Down with the Shine - Kate Karyus Quinn


“I gave you my name for a reason, Lennie. It might not be worth much now, but someday, someday real soon, I’m gonna make it so Cash is a name nobody ever forgets. I’m serious, Lennie. People are gonna remember us.”

When I was a little kid, I didn’t get tucked into bed with a story or a song. Instead, I listened to the ravings of my father. The nightly routine ended on my sixth birthday. That was the day he made the nightly news for the first time and they rechristened Leonard Cash the Bad Daddy Bandit.

Over the next two months, Daddy and I crisscrossed the country on a hold-’em-up, shoot-’em-down crime spree. With me in tow, he took down six banks and three toy stores, killing two people who got in the way. He was finally pinned down at a Chuck E. Cheese’s, but managed to escape by taking the guy dressed in the mouse costume as a hostage. They found me hours later, burrowed deep in the ball pit, still waiting for Daddy’s all-clear whistle.

The only place I’ve seen him since then is on the FBI’s Ten Most Wanted webpage.

That all happened eleven years ago, but it’s not the sort of story people forget. Maybe if I’d become a super-smart honor-student nerd or a chipper rah-rah leadership council type, they’d dwell on it a little less often. But I’m not either of those things, and most people think it’s just a matter of time before my daddy comes back for me and the two of us pick up where we left off at Chuck E. Cheese’s oh so many years ago.

To a stranger, I might look like a typical sullen, angry teenager, but everyone in town knows I’m the furthest thing from typical.

I’m Lennie Cash.

And my famous name is a big part of why, at this exact moment, instead of dividing my time in English class between clock-watching and trying to figure out exactly how those two crazy kids, Romeo and Juliet, managed to mess things up so badly, I’m sitting in the principal’s office while she and a cop give me the “bad blood will tell” glare.

This is the third time I’ve been called down to the office for one of these sessions since my best friend, Dylan, went missing two weeks ago.

The first meeting was more of a “we’re all on the same team” type of chat. That’s when the cops thought Dyl was a runaway. I told them I didn’t know anything, which was half true, and that I hadn’t heard from her, which was totally true. When I left the room, I caught only the slightest hint of “of course the Cash kid is involved with this.”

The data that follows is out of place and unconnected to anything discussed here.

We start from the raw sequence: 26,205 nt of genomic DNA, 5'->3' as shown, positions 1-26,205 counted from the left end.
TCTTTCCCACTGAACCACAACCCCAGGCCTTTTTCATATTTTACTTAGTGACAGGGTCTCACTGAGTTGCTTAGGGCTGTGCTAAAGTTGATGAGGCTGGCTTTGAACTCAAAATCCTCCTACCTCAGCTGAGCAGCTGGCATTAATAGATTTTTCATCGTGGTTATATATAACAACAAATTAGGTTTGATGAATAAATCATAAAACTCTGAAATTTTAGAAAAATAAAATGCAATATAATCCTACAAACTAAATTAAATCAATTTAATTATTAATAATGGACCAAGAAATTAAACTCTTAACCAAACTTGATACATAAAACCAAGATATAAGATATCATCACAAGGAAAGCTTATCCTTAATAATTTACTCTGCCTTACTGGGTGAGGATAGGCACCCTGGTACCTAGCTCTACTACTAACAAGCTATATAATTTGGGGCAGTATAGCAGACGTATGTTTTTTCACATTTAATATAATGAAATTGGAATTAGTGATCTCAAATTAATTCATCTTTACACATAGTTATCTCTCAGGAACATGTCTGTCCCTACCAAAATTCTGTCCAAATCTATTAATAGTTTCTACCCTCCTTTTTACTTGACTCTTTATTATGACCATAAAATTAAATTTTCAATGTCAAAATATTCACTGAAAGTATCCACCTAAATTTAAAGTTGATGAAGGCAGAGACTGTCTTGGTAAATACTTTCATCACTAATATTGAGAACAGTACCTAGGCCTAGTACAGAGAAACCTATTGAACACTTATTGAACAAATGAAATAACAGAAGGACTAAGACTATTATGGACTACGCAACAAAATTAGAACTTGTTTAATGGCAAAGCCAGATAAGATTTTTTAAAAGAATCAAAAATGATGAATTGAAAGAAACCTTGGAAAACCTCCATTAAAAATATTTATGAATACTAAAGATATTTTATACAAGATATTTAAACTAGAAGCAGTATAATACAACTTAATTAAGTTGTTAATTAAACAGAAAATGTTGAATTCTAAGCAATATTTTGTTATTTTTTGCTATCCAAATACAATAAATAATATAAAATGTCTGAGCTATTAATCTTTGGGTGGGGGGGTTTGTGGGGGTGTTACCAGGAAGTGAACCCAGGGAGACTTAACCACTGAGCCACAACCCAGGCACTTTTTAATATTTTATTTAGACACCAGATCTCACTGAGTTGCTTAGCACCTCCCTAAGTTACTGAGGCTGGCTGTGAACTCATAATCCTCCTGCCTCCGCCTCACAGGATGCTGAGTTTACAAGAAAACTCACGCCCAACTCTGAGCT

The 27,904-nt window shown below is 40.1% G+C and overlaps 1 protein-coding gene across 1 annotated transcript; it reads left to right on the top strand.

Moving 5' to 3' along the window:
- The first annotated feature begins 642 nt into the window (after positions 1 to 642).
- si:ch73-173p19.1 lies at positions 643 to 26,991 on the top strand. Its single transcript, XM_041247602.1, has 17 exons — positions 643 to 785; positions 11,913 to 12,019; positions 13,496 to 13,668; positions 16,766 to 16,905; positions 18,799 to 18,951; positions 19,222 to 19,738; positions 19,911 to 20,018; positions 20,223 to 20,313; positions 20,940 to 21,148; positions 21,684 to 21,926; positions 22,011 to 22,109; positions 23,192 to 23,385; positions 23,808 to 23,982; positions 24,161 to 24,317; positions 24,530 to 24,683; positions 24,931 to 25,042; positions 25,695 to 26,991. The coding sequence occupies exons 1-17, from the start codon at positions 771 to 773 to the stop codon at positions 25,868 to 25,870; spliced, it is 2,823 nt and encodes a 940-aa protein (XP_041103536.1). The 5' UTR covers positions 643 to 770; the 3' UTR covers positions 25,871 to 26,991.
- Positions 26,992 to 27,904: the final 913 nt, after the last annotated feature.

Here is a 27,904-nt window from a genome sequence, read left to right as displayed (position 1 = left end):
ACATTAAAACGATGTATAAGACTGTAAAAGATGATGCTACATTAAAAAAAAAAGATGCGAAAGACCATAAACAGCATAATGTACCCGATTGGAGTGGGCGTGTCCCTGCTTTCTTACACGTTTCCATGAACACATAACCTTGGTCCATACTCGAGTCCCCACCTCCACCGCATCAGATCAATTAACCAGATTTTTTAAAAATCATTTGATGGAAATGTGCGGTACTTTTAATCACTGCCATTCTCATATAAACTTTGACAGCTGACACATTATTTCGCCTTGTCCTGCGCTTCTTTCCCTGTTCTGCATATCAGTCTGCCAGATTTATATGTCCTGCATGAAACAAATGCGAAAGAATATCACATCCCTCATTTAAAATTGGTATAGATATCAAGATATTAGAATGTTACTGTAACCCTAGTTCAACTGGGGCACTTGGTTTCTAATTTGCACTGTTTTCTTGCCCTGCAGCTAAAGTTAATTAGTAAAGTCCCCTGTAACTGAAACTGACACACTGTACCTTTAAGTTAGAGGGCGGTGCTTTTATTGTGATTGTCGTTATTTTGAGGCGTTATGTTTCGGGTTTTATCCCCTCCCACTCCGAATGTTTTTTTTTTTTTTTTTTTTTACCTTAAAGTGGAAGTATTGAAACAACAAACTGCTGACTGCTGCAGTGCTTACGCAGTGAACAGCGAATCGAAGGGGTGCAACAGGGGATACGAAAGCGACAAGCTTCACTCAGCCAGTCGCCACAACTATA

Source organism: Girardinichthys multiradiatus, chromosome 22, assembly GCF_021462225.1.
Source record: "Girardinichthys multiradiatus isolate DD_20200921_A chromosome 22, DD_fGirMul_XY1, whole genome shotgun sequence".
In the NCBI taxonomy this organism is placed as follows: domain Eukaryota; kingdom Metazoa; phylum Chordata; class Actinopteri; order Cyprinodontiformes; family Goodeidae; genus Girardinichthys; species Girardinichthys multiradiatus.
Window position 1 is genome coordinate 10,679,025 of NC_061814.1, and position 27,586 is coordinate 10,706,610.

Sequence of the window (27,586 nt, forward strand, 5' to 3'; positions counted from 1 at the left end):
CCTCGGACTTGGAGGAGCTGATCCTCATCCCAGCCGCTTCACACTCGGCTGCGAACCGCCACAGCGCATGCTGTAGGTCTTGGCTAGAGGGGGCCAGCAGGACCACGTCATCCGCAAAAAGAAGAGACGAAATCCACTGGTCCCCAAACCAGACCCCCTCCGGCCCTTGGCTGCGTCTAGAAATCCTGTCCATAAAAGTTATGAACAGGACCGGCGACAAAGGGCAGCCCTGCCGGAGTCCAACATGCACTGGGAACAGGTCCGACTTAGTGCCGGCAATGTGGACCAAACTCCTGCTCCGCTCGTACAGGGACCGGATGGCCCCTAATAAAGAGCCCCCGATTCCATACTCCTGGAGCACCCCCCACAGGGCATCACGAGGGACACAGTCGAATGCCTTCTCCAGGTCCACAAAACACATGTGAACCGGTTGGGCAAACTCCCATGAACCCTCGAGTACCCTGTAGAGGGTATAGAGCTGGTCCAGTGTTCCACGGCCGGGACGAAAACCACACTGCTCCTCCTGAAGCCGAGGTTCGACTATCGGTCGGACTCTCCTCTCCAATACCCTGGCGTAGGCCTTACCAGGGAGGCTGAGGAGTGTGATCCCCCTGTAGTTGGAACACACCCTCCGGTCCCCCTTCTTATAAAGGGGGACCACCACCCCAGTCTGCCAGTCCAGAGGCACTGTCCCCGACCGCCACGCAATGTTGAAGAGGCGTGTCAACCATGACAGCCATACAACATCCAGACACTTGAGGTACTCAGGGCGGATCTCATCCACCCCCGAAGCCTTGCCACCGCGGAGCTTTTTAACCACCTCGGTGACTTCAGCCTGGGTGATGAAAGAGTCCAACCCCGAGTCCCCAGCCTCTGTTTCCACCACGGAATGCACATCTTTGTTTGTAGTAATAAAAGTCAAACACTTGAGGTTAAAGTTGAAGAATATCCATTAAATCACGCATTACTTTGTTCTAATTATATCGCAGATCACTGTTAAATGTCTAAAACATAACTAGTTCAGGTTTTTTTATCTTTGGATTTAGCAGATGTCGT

Things were a little more serious the second time. That was after they found Dylan’s car at a rather infamous bar on the outskirts of town. They asked me if Dylan went there a lot. If I’d ever been there. Mostly they were fishing, waiting for me to slip up. Or at least that was the only reason I could think of for why they never came right out and said anything about the rumors that Leonard Cash had been spotted at this bar more than a few times. Some people even said he might be the owner.

The one thing they didn’t skirt around was the very public fight I’d had with Dylan the day before she disappeared. “I heard you were extremely angry,” my principal, Mrs. Kneeley, said, feigning concern.

“Well, yeah, we were fighting,” I answered, sounding sarcastic and, yes, angry.

A lawyer probably would have told me to keep my mouth shut. But I didn’t have one of those, or anyone else. My mom and her three brothers were my official guardians, but none of them were the school-meeting type.

Which meant that if Dyl didn’t show up soon, I could see this getting real ugly for me. Still, I insisted I didn’t remember what the fight was about. I was trying to protect Dylan, trying to give her time to do whatever crazy thing she thought she needed to do before they found her and dragged her back home.

In my own way, I was trying to make up for that fight. For saying things I shouldn’t have.

This time, though, I think it may be too late, ’cause the cop and Mrs. Kneeley look dead serious. I know from their expressions that we’re not fucking around anymore.

All dramatic, the cop slams his hand on the table. After getting a